Echocardiography Is not a Basic Diagnostic Test
As a specialist in internal medicine/cardiologist, I found it odd that echocardiography is listed as the second item in the list of basic diagnostic tools,
I did not gain clarity about the indication even after reading the entire article. In my opinion, the article does not provide a clinically relevant basis for the diagnostic relevance of echocardiography, anywhere.
For me, as the doctor doing the examinations, this would have been of particular interest since I have already been able to work on requests for transthoracic echocardiography to confirm the presence, or otherwise, of “delirium” in a small department for internal medicine in a specialist psychiatric hospital.
In order to diagnose cardiogenic shock, more sensitive parameters exist, such as blood pressure and pulse rate. Not every infection masks endocarditis. Cardiac decompensation may be present even if the systolic pump function seems normal in the thoracic echocardiography.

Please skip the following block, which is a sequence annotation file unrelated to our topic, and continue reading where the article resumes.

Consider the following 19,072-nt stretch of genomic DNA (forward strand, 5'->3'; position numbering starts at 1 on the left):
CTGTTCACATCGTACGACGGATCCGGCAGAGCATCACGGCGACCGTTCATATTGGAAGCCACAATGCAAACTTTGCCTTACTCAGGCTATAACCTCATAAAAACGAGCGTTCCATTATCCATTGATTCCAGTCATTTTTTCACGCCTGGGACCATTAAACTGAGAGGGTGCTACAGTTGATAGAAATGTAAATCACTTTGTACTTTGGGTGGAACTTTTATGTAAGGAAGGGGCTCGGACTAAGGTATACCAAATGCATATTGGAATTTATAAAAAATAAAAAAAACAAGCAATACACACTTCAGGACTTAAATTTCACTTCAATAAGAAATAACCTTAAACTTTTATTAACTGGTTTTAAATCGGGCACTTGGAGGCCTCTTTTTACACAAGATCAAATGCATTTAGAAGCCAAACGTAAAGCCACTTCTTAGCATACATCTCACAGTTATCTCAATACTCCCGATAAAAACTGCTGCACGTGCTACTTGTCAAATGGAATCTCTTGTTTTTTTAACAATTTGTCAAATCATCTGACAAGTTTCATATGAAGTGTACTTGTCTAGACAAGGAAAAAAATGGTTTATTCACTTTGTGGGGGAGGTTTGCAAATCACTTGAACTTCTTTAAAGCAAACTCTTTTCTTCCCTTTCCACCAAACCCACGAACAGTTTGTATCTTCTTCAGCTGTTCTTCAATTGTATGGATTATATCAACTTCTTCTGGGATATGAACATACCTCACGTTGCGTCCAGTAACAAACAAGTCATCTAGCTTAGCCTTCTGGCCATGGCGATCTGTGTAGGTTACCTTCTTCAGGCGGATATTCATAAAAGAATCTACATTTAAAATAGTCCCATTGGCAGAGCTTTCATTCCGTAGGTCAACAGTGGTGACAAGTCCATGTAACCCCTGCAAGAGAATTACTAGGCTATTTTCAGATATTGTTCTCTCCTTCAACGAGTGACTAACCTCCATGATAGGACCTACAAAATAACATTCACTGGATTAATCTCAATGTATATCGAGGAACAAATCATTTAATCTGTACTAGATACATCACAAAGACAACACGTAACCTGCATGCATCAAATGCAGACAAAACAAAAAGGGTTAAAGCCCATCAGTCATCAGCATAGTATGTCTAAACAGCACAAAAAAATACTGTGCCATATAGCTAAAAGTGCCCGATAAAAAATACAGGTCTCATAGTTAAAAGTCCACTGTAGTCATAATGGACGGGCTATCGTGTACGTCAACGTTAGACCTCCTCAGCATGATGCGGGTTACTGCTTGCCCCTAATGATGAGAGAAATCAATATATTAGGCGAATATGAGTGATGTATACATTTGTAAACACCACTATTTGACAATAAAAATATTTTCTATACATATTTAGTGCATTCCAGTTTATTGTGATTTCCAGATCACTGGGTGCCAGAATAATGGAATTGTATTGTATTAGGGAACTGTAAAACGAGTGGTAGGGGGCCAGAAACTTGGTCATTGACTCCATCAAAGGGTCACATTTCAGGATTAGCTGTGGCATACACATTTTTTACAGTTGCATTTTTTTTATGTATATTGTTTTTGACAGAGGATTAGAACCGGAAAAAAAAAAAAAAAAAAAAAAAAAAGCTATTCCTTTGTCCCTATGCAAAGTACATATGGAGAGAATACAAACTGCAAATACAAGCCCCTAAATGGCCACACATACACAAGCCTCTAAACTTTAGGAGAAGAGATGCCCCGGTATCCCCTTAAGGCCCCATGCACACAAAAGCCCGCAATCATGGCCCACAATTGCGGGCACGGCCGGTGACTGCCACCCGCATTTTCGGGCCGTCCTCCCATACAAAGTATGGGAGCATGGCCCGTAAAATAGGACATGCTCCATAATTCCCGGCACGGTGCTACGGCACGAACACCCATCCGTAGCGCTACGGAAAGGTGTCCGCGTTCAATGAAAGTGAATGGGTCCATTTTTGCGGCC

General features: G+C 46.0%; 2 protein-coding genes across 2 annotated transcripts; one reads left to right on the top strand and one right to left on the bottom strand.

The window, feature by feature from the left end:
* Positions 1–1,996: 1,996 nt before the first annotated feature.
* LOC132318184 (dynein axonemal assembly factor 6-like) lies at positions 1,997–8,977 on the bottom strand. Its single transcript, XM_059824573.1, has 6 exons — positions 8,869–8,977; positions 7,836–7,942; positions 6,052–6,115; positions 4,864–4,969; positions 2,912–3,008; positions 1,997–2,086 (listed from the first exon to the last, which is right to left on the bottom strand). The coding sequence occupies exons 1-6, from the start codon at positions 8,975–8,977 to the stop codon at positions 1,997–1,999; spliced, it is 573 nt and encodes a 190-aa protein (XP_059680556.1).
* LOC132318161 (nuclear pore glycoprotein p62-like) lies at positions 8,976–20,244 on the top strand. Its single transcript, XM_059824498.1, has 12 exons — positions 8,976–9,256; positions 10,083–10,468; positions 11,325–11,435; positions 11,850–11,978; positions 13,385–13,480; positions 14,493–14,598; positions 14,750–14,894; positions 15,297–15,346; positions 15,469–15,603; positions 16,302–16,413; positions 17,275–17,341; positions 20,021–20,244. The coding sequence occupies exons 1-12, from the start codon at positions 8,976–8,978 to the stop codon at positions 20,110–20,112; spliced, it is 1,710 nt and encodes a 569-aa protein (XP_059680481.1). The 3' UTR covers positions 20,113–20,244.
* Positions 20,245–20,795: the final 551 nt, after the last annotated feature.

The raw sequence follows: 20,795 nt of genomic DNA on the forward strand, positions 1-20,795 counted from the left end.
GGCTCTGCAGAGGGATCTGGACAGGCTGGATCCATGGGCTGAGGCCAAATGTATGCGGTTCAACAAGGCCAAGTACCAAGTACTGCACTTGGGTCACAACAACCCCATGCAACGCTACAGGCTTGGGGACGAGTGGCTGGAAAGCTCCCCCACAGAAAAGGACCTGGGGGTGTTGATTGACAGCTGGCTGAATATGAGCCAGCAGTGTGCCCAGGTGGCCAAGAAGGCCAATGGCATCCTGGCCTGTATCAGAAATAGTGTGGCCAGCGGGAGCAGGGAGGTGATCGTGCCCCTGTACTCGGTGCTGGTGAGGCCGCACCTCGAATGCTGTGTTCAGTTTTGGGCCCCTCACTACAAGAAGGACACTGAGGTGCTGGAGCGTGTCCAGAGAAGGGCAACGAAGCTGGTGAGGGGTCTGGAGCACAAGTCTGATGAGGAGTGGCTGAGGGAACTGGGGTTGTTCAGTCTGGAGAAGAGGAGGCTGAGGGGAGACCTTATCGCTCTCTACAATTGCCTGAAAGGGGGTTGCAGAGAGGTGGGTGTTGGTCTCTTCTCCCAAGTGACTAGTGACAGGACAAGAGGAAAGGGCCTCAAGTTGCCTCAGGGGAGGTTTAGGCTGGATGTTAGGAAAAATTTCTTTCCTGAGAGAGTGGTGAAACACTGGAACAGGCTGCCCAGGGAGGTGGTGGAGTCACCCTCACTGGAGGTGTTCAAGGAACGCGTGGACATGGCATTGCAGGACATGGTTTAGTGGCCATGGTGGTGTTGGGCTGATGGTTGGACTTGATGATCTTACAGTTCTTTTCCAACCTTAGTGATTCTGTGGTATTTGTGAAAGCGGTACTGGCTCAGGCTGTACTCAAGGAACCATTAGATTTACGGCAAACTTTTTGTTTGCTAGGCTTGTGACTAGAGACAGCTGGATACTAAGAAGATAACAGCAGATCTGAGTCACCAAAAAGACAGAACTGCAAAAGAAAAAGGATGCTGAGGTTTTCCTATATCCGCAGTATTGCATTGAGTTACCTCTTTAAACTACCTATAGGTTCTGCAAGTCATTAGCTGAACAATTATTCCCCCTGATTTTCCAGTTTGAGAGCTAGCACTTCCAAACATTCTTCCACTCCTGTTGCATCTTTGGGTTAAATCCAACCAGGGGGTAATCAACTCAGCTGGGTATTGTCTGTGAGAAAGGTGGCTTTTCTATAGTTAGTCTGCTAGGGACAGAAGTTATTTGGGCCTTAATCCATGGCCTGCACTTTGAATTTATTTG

How, then, does this diagnostic measure—which means that a patient is moved by strangers from his/her familiar room into an unfamiliar new environment and to a unfamiliar new doctor—ultimately help me with my therapeutic efforts?
Does this not contradict another recommendation in Box 6, namely, that of creating a safe, quiet environment?
In my opinion, the benefits are not in proportion to the harmful effect. Of course it may be said that transthoracic echocardiography is a bedside investigation (such as the EEG), but is this at all realistic?
Dr. med. Jutta Welsch, Rottweil
|1.||Lorenzl S, Füsgen I, Noachtar S: Acute confusional states in the elderly—diagnosis and treatment. Dtsch Arztebl Int 2012; 109(21): 391–400. VOLLTEXT|